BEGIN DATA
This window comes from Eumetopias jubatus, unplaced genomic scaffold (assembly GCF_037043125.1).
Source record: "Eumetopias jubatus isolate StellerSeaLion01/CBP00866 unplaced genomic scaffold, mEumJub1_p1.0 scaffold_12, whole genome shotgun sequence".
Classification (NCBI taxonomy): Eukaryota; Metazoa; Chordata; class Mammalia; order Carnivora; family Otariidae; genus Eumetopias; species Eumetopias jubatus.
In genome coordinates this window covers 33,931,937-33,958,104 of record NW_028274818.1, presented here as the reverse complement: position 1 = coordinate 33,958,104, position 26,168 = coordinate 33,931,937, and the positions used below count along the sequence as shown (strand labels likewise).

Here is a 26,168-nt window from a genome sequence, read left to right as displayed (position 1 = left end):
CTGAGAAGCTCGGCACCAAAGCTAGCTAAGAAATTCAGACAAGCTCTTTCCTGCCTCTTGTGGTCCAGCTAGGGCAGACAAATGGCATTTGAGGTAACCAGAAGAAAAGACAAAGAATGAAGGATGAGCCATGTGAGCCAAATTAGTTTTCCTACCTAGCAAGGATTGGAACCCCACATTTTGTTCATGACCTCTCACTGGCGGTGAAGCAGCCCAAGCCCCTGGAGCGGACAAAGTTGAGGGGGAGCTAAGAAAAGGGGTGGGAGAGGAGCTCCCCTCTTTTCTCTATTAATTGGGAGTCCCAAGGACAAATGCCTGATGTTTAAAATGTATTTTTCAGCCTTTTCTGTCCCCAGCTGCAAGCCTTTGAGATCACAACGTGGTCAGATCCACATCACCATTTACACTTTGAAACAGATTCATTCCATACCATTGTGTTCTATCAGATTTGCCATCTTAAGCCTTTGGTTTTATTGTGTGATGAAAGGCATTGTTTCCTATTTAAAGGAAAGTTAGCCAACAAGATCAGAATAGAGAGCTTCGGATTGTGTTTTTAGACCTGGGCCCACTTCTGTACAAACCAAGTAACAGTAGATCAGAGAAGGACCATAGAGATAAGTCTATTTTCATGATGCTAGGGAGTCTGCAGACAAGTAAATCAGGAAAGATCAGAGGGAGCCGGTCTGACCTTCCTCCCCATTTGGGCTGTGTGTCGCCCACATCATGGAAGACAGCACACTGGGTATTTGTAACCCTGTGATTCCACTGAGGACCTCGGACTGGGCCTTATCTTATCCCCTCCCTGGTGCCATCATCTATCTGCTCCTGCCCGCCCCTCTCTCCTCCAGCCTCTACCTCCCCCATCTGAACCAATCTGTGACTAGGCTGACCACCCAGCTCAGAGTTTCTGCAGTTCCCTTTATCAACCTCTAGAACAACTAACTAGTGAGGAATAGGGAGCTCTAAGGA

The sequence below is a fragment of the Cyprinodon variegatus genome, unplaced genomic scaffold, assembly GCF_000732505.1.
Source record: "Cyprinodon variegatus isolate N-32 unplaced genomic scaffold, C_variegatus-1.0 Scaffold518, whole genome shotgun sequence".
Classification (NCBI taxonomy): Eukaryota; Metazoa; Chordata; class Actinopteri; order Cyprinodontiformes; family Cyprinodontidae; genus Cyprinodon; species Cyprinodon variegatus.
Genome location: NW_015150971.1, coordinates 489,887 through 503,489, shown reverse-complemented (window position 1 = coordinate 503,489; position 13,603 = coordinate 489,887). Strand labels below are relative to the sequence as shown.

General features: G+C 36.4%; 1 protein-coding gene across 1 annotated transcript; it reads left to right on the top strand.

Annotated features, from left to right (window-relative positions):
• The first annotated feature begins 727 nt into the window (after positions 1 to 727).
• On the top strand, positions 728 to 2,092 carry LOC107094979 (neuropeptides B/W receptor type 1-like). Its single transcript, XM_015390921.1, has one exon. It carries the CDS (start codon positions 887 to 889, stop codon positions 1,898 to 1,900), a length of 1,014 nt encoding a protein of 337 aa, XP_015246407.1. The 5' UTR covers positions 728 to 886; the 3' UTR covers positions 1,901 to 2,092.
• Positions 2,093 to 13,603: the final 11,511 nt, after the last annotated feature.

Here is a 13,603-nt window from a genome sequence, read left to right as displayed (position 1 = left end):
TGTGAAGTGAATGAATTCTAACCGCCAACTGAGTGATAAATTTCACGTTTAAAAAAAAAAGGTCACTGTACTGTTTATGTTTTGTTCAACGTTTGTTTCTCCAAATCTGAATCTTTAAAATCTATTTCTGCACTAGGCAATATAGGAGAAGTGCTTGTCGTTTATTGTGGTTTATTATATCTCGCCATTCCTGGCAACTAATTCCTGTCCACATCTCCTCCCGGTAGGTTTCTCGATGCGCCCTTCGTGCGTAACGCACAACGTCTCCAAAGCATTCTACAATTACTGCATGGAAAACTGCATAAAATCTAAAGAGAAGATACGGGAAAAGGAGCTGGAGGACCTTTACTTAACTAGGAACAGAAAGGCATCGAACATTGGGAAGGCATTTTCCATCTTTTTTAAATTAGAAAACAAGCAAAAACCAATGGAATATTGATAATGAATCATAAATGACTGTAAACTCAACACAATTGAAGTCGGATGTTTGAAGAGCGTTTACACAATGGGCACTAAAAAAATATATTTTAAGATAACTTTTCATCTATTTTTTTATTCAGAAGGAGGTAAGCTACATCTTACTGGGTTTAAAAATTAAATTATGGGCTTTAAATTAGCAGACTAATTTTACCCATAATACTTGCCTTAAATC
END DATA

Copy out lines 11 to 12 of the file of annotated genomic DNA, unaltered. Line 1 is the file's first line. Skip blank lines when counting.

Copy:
General features: G+C 36.4%; 1 protein-coding gene across 1 annotated transcript; it reads left to right on the top strand.

Annotated features, from left to right (window-relative positions):